Infostani Sources- In 1996, when graduates of Austin High School in El Paso returned for their 50th reunion, they received a pleasant surprise—Justice Sandra Day O’Connor, their most famous classmate and the first female justice on the U.S. Supreme Court, joined them.
O’Connor, born in El Paso on March 26, 1930, passed away at the age of 93 on Friday. Five years prior, she withdrew from public life after being diagnosed with the early stages of dementia. Although remembered by many as an Arizonan due to her extensive career there, O’Connor’s roots in El Paso, where she attended Radford School for Girls and Austin High School, made her a source of pride for Texans as well.
El Paso Mayor Oscar Leeser expressed condolences, calling Justice O’Connor “El Paso’s daughter” and a trailblazer. O’Connor’s high school friend, Gayle Welsch, reminisced about her outstanding student days, noting her fiery spirit and natural leadership that would later serve her well on the Supreme Court.
Sandra Day O’Connor: From Ranch Life to Supreme Court Trailblazer
Growing up on the Lazy B Ranch in southeast Arizona, O’Connor learned practical skills like driving a truck and firing a .22 rifle. After graduating sixth in her class from Austin High in 1946, she attended Stanford University, earning a degree in economics. Following this, she pursued law at Stanford Law School, where she met her future husband and classmate William H. Rehnquist.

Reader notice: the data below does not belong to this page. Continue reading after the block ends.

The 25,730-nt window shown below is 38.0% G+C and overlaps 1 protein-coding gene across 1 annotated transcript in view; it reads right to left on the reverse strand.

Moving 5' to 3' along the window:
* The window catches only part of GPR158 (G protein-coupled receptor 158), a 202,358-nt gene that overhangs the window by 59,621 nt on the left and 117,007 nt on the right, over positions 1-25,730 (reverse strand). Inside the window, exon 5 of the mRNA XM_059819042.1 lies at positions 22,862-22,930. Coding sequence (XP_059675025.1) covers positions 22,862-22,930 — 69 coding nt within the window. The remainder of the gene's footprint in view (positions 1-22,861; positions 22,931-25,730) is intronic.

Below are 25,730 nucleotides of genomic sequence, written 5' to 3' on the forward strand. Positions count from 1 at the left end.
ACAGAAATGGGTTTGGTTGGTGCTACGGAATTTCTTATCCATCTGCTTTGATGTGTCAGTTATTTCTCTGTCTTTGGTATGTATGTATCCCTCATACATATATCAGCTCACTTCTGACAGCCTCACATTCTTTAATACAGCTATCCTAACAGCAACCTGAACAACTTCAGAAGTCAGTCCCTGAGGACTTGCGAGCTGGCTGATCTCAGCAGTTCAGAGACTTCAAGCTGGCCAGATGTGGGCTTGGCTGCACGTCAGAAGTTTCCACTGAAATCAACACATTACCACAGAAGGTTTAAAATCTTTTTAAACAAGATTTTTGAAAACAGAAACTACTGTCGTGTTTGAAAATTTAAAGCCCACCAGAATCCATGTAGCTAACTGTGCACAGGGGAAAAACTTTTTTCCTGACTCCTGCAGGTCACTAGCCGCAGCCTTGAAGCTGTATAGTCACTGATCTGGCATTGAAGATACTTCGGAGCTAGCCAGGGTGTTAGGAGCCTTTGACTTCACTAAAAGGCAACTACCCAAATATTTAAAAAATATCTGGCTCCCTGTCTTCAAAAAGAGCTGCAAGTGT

Returning to Arizona after law school, O’Connor delved into Republican politics. In 1969, she was appointed to replace an Arizona state senator and subsequently won reelection for two terms. Her political career soared as she became the first woman to hold the position of Senate majority leader in any state in 1972.
Justice Sandra Day O’Connor: Trailblazer and Advocate’s Enduring Legacy
O’Connor’s journey continued with a state judgeship, an appointment to the Arizona Court of Appeals, and ultimately a Supreme Court nomination in 1981 by President Ronald Reagan. Confirmed unanimously by the Senate on Sept. 21, 1981, she served as a Supreme Court justice for 25 years. Gaining recognition as a moderate “swing vote” with a reluctance to author broad sweeping rulings.
Known for her advocacy for equal protection under the law, O’Connor’s influential opinions included a concurring opinion in Lawrence v. Texas, a landmark case supporting gay rights. Texans celebrated her ties to the state. Honoring her with inductions into the Texas Women’s Hall of Fame in 2008 and the National Cowgirl Hall of Fame in 2002. Multiple schools in Texas, including a criminal justice magnet school at Austin High, bear her name.
Governor Greg Abbott, who argued before Justice O’Connor in 2005 as Texas attorney general. Reflected on her trailblazing legacy, describing her as a “trailblazer” and an ongoing inspiration for women. State Rep. Eddie Morales, Jr., representing El Paso, urged others to join him in sending prayers to the O’Connor family. Emphasizing the enduring impact of her commitment to the law and the U.S. Constitution.